For the villagers, weaving fabric and sewing it into clothing is just another survival skill in the remote mountains. They first grow raw materials like cotton, ramie, flax, and hemp. Dyes are then created from indigo plant or wild flowers in the surrounding forest, with tree bark and special herbs plucked during specific periods of the year when they will not harm the plants.
For centuries, the Miao people have been celebrated as having the best fabric embroidery skills in China. As the Miao do not have a written language, they use auspicious patterns in their fabrics to orally convey the story of their people. Their history is, literally, written on their cloth.
Mothers teach their daughters the intricate dye and weaving techniques. These young women then grow up to make clothes for themselves and their children. The craft itself is very time-consuming, and a jacket can take up to two years to finish. It is a gift of love for the recipient and an heirloom to pass down to the next generation.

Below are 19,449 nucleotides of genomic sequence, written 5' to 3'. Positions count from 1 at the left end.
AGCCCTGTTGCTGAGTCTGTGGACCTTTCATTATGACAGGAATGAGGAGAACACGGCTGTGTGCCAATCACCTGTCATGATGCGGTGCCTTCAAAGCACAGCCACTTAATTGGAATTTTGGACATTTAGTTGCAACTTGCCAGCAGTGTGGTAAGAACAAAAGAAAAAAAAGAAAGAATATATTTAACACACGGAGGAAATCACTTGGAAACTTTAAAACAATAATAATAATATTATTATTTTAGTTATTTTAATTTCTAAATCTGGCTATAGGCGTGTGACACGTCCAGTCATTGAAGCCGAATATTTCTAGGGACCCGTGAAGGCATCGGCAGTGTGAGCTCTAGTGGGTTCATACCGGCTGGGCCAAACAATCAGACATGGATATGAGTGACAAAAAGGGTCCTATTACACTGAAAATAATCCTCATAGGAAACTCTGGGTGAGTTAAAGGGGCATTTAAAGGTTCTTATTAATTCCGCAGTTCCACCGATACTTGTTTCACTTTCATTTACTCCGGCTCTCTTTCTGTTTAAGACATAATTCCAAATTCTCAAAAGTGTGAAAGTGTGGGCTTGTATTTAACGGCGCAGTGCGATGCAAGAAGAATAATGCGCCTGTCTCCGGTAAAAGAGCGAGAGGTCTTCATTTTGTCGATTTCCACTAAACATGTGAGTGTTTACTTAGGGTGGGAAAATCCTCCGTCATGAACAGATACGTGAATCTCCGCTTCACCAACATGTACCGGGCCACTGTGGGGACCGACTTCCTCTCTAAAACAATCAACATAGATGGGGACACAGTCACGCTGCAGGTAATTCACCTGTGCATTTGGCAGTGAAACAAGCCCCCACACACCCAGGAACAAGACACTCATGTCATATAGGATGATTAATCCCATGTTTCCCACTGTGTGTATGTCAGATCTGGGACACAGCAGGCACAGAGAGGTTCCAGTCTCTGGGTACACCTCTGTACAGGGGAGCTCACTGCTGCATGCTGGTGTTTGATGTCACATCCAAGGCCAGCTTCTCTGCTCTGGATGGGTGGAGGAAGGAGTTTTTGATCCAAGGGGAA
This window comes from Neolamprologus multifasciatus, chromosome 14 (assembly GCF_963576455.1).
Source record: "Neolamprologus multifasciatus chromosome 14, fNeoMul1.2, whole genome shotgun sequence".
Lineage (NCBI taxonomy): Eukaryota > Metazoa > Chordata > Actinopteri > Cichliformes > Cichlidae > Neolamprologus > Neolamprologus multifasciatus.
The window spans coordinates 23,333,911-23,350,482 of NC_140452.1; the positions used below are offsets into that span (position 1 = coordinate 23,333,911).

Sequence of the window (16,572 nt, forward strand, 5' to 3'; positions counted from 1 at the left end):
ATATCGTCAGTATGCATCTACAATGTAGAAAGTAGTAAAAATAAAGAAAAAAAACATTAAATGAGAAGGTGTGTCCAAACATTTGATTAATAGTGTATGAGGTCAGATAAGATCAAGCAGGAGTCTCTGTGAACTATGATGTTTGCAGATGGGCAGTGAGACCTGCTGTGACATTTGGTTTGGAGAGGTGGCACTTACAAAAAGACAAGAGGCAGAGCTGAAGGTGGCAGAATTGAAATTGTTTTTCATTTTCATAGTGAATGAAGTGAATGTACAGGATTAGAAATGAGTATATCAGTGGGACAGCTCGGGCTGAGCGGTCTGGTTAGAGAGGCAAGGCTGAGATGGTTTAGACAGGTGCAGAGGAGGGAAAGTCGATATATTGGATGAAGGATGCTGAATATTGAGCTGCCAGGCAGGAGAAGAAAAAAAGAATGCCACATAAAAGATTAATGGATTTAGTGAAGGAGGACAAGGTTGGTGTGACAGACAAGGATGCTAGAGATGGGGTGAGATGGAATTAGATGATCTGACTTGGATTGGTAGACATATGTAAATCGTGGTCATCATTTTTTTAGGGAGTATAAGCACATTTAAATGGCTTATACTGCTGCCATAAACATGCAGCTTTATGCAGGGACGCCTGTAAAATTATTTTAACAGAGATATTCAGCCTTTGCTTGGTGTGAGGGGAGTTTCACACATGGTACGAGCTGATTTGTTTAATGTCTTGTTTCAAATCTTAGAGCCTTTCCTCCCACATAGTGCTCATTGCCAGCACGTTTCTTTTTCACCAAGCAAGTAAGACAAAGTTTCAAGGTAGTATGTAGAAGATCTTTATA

When something is made from the natural world with such purity and human care, it begins to enter the realm of the spiritual. Natural indigo, for example, can be used on the skin as a medicinal herb or wrapped around a house beam to protect the home. There is also a direct correlation between the quality of hand-spun silk and the personality of the weaver who made it, revealing just how good or bad their day was on the day that the fabric was woven.
For one entire year, I lived in the villages and observed the fabric-making process from the growing of raw materials all the way through to the final assembly and hand-sewing. By adhering strictly to their traditional methods, I learned that there is a way to make modern clothing today that is respectful and in line with the cycles of nature. This mystical and soulful process, however, is quickly disappearing due to the country’s current trend towards modernization.
There is so much beauty and magic in fabrics that are made by hand. The entries in this blog will show you the challenges of reviving these ancient techniques in an increasingly modern world.